The emergence of Eye tracker is due to gaze motion research, starting from 1879, when Louis Emile Javal observed that reading does not involve a smooth sweeping of the eyes along the text, as previously assumed, but a series of short stops, called fixations and quick saccades. We visually see our environment only through fixations. Brain actually combines visual images that we receive through fixations. This discovery raised important questions about reading, which were explored during the 1900s.

1930s eye tracking research characterize by a more applied research focus, especially for experimental psychology. 

1950 — Alfred L. Yarbus wrote about the relation between fixations and interest in an object. Eye movements reflect the human thought processes; so the respondent's thought may be followed to some extent from records of eye movements (the thought accompanying the examination of the particular object). It is easy to determine from these records which elements attract the observer's eye and, consequently, his thought, in what order, and how often.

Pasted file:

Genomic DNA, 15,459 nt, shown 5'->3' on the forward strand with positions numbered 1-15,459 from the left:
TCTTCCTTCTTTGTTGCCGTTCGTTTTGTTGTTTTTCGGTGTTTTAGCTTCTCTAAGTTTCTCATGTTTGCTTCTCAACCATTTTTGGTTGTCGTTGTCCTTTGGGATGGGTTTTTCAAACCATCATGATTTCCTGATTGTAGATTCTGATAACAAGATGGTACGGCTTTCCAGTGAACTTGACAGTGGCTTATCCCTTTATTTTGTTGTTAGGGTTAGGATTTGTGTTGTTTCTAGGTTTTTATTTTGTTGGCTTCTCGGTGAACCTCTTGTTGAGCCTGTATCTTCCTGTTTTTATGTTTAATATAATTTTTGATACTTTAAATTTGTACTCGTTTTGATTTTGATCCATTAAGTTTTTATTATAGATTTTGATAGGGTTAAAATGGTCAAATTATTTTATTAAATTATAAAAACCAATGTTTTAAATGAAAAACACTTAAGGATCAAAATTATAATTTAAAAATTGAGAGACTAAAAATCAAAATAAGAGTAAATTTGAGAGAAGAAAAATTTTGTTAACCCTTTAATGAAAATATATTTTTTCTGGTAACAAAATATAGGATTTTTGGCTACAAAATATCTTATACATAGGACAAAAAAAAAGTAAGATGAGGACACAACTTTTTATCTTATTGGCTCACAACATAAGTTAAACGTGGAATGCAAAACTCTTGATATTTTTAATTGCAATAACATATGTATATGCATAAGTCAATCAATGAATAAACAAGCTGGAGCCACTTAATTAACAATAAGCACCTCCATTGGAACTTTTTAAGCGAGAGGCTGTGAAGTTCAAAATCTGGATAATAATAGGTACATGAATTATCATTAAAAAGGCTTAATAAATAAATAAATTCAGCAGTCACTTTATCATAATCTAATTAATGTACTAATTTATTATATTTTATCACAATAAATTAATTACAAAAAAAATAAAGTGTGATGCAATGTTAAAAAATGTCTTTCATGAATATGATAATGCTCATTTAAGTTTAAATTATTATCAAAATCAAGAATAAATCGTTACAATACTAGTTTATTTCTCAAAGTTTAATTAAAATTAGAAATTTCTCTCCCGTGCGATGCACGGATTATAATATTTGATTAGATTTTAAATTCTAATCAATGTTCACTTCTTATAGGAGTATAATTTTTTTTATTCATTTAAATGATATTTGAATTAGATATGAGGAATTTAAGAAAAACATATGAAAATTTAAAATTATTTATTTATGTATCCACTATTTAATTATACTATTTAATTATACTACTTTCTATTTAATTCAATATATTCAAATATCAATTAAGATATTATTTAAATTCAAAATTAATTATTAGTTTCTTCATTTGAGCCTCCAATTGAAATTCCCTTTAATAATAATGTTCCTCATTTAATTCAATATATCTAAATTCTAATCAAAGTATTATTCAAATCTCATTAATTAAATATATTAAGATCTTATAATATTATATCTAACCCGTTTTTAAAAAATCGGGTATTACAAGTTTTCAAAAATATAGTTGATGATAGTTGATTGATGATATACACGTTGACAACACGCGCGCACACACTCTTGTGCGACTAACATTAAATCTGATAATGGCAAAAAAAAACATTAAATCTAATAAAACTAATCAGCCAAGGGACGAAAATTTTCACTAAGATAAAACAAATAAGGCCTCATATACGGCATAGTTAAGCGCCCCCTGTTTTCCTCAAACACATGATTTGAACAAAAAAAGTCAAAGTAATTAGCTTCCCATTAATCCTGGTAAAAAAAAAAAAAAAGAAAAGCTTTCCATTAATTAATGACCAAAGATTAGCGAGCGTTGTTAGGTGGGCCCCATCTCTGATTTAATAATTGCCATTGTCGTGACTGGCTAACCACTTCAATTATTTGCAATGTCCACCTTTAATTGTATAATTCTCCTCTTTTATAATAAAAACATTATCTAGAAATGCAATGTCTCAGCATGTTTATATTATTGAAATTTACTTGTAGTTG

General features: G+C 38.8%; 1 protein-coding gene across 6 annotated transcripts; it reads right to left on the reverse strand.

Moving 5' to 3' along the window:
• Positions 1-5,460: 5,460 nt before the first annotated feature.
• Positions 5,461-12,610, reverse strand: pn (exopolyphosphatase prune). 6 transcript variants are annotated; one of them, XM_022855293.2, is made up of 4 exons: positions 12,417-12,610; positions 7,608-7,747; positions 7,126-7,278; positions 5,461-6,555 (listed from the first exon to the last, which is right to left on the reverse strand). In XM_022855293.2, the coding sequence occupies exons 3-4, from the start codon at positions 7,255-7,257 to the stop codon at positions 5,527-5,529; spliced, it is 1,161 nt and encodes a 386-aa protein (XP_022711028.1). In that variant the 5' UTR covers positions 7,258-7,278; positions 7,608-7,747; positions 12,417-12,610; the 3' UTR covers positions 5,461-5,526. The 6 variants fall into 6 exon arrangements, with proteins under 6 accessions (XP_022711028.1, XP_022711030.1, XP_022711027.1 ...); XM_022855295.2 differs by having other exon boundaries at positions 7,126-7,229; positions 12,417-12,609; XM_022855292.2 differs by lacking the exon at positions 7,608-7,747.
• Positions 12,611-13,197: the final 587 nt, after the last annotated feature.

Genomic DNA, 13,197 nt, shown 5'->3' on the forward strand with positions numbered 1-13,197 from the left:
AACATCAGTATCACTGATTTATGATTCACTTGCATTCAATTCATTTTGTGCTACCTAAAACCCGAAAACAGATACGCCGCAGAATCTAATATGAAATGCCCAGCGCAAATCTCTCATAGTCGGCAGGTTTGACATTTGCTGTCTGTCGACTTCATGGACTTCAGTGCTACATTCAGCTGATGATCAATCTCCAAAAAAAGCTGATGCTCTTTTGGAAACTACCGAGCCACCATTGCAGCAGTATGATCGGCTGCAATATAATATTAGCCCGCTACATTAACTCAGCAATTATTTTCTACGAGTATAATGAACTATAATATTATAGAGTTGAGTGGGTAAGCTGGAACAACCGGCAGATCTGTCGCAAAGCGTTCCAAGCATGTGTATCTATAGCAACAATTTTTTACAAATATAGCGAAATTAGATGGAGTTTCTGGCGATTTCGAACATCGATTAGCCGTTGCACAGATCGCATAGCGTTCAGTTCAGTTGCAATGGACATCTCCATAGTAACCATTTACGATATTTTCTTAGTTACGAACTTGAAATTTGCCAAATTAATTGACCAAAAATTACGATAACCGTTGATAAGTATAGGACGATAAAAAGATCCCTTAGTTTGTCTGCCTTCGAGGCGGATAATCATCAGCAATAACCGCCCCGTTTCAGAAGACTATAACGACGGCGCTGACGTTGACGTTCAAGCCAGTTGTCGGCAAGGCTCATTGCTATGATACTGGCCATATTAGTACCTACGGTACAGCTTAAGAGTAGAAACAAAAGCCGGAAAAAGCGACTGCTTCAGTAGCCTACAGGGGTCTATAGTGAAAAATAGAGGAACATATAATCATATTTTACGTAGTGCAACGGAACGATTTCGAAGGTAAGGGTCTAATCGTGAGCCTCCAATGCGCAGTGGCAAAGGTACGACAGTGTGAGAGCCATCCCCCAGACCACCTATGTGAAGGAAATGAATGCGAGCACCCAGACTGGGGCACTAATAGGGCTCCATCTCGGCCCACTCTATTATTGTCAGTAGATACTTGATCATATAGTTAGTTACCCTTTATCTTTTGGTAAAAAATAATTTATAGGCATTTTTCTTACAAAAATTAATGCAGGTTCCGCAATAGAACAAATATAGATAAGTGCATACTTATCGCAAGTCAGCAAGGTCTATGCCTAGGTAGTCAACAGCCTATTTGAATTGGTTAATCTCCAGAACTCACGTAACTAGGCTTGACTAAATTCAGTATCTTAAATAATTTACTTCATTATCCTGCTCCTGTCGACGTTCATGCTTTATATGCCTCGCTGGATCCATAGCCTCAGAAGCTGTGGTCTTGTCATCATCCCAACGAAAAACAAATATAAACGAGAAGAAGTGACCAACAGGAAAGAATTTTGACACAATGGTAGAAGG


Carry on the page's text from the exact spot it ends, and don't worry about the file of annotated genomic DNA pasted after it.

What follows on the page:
1970s — eye tracking expanded rapidly marked by significant improvements in eye movement recording systems facilitating increasingly accurate and easily obtained measurements.

1980 — M. Just and P. Carpenter formulated the influential Strong eye-mind Hypothesis, the hypothesis that here is no appreciable lag between what is fixated and what is processed. The hypothesis is very often today taken for granted by beginning eye tracker researchers.

Eye tracking research has been available for about 40 years, but only recently has been identified commercial advantage of eye tracking for marketing and advertising.